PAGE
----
In Order to Live: A North Korean Girl's Journey to Freedom by Yeonmi Park with Maryanne Vollers

“I am most grateful for two things: that I was born in North Korea, and that I escaped from North Korea.” - Yeonmi Park

Synopsis - 

In In Order to Live, Yeonmi Park shines a light not just into the darkest corners of life in North Korea, describing the deprivation and deception she endured and which millions of North Korean people continue to endure to this day, but also onto her own most painful and difficult memories. She tells with bravery and dignity for the first time the story of how she and her mother were betrayed and sold into sexual slavery in China and forced to suffer terrible psychological and physical hardship before they finally made their way to Seoul, South Korea—and to freedom.

Park confronts her past with a startling resilience. In spite of everything, she has never stopped being proud of where she is from, and never stopped striving for a better life. Indeed, today she is a human rights activist working determinedly to bring attention to the oppression taking place in her home country. Park’s testimony is heartbreaking and unimaginable, but never without hope. This is the human spirit at its most indomitable.

Review - 

All I really knew about North Korea is what I read in North American newspapers over the years, in other words absolutely nothing about the reality of what it as like for the people living there.  Yeonmi Park made the brave decision to tell her story honestly and openly, especially what she had to do to survive in China, something she makes clear was difficult given her culture. However, telling it not only took the burden of carrying a secret away, it pulled back the curtain on the reality of women refugees. The face of that reality is human trafficking.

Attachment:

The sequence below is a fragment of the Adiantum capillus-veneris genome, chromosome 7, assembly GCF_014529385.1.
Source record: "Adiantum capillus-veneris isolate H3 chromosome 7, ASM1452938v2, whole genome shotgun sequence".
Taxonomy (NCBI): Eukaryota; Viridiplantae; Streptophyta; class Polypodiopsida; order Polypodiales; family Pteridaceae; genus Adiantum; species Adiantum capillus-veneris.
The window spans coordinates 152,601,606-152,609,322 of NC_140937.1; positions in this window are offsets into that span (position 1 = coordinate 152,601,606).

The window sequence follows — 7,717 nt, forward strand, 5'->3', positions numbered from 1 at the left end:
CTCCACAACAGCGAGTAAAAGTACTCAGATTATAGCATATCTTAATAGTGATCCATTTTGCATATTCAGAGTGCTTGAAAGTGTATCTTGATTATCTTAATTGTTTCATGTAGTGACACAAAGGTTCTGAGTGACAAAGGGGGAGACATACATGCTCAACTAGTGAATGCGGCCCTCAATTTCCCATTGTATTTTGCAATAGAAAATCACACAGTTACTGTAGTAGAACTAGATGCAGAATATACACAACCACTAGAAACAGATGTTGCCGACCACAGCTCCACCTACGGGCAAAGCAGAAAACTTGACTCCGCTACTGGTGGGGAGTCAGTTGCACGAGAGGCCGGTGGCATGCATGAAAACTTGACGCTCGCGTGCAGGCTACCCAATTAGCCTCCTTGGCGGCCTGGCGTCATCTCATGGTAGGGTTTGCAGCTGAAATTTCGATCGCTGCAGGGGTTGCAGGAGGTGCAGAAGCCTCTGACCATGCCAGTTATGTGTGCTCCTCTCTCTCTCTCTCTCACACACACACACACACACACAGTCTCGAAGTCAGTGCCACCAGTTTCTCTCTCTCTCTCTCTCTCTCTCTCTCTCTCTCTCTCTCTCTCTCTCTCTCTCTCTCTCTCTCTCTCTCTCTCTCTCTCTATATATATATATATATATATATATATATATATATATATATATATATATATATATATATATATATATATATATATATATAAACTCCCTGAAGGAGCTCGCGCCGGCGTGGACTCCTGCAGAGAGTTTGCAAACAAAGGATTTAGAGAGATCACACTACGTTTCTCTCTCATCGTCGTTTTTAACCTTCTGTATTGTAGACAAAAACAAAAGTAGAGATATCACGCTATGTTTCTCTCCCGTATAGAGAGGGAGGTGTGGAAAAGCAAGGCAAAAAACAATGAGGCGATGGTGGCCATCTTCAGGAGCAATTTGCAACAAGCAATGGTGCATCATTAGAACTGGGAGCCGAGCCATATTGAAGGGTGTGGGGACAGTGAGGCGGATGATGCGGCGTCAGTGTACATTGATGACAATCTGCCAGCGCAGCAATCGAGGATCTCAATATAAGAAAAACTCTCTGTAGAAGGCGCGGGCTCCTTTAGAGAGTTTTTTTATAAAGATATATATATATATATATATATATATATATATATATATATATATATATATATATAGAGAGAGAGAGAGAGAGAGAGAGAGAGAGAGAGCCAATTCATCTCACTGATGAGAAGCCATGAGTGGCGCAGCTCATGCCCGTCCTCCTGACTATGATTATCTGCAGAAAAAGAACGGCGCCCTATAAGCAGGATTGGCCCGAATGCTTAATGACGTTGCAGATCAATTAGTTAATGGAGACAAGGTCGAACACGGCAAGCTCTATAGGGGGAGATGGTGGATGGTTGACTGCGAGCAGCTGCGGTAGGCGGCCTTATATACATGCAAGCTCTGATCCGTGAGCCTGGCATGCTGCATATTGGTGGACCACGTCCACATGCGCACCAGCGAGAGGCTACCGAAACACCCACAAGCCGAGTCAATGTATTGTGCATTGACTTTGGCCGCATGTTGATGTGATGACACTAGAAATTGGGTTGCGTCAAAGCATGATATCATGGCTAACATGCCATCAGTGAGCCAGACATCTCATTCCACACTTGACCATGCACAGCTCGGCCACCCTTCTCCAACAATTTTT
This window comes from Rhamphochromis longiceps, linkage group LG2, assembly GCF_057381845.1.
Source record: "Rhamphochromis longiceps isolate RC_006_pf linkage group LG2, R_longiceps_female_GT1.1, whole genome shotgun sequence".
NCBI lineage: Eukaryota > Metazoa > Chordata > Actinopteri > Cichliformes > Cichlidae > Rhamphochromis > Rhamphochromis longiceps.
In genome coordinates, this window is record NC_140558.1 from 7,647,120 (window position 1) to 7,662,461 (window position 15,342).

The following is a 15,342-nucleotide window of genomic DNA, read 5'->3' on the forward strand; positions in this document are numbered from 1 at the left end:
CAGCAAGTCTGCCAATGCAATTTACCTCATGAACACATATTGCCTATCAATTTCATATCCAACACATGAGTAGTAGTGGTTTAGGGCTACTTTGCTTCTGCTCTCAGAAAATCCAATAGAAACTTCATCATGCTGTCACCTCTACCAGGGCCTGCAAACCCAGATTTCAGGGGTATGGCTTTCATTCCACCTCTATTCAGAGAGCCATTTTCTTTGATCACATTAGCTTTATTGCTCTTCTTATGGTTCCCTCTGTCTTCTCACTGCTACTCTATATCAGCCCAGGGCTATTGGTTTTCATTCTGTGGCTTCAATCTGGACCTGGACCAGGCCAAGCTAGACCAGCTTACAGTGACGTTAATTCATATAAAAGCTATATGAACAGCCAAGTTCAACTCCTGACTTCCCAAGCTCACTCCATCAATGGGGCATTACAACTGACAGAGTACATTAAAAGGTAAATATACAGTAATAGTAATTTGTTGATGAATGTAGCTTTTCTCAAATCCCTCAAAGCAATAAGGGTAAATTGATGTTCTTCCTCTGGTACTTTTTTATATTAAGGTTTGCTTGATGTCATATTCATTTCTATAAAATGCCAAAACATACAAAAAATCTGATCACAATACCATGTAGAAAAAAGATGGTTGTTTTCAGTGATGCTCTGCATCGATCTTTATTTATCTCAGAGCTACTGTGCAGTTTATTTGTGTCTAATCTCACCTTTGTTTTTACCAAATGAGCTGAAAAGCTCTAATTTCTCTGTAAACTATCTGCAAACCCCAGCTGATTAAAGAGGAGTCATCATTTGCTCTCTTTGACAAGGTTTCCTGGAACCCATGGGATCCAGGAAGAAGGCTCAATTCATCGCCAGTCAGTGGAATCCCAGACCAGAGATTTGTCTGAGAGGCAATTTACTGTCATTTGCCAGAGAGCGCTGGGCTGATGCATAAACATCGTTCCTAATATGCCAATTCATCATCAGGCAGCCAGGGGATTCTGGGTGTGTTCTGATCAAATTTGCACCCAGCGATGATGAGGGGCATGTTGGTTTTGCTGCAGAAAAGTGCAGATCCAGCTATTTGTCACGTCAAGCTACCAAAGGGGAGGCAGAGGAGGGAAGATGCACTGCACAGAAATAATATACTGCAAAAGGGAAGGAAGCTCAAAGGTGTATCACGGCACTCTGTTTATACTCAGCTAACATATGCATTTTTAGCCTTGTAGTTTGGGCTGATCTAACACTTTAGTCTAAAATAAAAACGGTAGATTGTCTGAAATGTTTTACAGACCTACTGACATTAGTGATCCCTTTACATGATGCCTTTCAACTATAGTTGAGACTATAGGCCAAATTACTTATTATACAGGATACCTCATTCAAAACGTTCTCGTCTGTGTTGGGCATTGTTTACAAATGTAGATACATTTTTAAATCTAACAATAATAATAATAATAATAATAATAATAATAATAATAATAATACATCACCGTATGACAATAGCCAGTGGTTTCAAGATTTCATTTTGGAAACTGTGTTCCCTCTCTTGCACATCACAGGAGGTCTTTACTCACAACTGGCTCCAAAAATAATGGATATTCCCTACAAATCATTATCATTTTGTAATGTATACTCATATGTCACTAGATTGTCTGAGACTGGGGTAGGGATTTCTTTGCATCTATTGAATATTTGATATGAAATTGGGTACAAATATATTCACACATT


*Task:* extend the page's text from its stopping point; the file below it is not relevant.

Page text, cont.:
There were so many aha moments for me in this book. The author showed how the country indoctrinated their citizens so effectively, right from childhood.  There was only one reality given and one way to look at things. You were punished for independent thought or stray comments, seriously punished. The poverty, the hunger and the desperation were all laid out clearly.  When her mother and she fled to China, the slavery that took it's place was only better in that they were fed. With a shortage of girls, most were sold as wives, but had no legal status so they lived in fear - sometimes in very abusive situations.

After they finally escaped to South Korea, the prejudice and poverty were very real. What was most intriguing was how overwhelming Park found having to make constant decisions.  After having been brought up having all decisions made for you and then in China having your life defined by your captor completely, it was a skill they did not posses.  But once she began to understand freedom, there was no turning back. She stepped into the spotlight to become a advocate for those still in the grips of the traffickers.

I highly recommend this book. It is filled with a first hand look into a country that is hidden in secrecy as well as the reality of human trafficking and the prejudice refugees face. 

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Meet the Author -
Park Yeon-mi (Korean: 박연미) is a North Korean defector and human rights activist who escaped from North Korea to China in 2007 and settled in South Korea in 2009, before moving to the United States in 2014. She came from an educated, politically connected family that turned to black market trading during North Korea's economic collapse in the 1990s. After her father was sent to a labor camp for smuggling, her family faced starvation. They fled to China, where Park and her mother fell into the hands of human traffickers and was sold into slavery before escaping to Mongolia. She is now an advocate for victims of human trafficking in China and works to promote human rights in North Korea and around the globe.

Park rose to global prominence after she delivered a speech at the One Young World 2014 Summit in Dublin, Ireland — an annual summit that gathers young people from around the world to develop solutions to global problems. Her speech, about her experience escaping from North Korea, received 50 million views in two days on YouTube and social media, with a current total of more than 80 million. Her memoir In Order to Live: A North Korean Girl's Journey to Freedom was published in September 2015.